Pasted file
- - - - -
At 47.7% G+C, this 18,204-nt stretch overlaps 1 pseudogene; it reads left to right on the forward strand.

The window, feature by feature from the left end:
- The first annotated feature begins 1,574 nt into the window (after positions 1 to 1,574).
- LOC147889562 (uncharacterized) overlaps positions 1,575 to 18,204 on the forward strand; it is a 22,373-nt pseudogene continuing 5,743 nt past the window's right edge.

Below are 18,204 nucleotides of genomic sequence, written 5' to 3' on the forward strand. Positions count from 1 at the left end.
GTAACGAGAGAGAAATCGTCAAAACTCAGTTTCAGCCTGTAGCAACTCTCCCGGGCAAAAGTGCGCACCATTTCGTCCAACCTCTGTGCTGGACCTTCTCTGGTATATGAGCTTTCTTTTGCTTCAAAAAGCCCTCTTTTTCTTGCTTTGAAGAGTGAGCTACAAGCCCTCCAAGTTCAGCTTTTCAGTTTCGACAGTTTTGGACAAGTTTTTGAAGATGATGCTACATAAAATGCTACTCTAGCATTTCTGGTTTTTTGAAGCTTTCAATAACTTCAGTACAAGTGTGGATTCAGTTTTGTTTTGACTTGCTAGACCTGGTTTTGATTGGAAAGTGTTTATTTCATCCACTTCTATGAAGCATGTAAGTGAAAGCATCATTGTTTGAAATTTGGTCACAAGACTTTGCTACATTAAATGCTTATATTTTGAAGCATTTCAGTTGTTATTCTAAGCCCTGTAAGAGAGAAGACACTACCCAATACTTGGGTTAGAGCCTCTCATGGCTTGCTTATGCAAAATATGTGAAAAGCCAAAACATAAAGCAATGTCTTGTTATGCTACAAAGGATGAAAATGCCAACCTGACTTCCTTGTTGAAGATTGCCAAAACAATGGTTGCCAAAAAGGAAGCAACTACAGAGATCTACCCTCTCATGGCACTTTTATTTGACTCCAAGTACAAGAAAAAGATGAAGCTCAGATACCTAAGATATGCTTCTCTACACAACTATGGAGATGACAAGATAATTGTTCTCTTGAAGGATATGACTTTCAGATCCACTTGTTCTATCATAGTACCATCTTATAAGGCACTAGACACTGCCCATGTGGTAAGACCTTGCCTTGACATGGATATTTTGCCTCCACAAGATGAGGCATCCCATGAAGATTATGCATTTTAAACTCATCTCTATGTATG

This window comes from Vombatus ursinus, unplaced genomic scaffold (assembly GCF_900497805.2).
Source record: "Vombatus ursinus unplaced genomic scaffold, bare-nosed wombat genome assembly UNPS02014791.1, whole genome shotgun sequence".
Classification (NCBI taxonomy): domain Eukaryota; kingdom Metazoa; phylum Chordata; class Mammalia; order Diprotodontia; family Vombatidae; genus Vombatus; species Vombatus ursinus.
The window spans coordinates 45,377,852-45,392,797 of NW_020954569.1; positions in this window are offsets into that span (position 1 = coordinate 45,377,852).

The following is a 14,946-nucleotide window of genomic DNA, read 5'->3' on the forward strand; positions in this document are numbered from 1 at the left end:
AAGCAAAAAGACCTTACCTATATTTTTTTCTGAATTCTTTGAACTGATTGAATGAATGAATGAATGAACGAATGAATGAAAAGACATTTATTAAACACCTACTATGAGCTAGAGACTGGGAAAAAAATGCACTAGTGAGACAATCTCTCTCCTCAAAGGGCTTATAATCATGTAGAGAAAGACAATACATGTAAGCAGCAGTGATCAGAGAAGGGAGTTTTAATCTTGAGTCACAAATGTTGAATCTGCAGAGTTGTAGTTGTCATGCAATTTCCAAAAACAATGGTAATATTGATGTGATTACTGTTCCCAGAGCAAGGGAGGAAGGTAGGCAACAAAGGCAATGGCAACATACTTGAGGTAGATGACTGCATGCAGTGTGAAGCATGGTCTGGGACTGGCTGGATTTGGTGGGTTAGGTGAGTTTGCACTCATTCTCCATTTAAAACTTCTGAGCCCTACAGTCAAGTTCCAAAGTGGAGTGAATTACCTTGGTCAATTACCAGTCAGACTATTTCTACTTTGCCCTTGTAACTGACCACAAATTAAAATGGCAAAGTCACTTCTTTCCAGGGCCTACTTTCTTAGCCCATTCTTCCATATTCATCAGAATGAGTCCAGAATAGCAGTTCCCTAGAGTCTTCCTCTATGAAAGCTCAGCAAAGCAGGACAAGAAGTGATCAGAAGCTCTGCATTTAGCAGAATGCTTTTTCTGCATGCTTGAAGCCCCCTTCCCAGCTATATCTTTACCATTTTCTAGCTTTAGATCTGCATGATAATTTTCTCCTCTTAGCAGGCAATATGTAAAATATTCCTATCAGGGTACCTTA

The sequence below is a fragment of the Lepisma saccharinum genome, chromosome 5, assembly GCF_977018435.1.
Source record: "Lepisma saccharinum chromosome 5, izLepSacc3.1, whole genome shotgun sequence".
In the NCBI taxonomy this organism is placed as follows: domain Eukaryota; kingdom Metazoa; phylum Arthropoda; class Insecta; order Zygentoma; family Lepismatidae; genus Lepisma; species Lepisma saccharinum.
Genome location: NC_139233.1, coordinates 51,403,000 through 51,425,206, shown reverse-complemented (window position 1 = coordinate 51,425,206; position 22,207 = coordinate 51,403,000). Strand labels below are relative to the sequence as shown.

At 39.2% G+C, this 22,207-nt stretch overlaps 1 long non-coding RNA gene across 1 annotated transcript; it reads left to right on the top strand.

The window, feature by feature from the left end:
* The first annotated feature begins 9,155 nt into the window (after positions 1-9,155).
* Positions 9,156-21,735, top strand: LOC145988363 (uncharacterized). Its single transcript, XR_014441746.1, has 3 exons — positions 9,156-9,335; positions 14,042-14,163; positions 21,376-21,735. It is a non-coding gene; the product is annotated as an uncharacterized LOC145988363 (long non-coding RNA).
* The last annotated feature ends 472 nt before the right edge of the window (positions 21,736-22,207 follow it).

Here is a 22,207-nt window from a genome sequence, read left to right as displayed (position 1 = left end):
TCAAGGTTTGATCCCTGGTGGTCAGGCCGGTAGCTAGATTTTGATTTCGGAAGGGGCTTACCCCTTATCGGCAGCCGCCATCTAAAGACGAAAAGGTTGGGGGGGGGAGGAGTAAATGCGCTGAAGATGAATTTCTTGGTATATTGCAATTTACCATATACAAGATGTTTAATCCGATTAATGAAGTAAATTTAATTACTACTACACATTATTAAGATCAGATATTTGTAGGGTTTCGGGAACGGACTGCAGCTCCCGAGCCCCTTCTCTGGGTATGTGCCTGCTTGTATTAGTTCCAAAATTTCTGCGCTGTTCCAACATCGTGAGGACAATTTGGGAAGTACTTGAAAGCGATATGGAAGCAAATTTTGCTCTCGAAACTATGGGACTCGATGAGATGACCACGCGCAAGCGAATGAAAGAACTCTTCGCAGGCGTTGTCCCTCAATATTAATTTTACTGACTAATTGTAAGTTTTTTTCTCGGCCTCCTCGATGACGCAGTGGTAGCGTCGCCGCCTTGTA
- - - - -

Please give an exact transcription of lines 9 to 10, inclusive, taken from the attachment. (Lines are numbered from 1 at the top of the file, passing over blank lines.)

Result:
Classification (NCBI taxonomy): domain Eukaryota; kingdom Metazoa; phylum Chordata; class Mammalia; order Diprotodontia; family Vombatidae; genus Vombatus; species Vombatus ursinus.
The window spans coordinates 45,377,852-45,392,797 of NW_020954569.1; positions in this window are offsets into that span (position 1 = coordinate 45,377,852).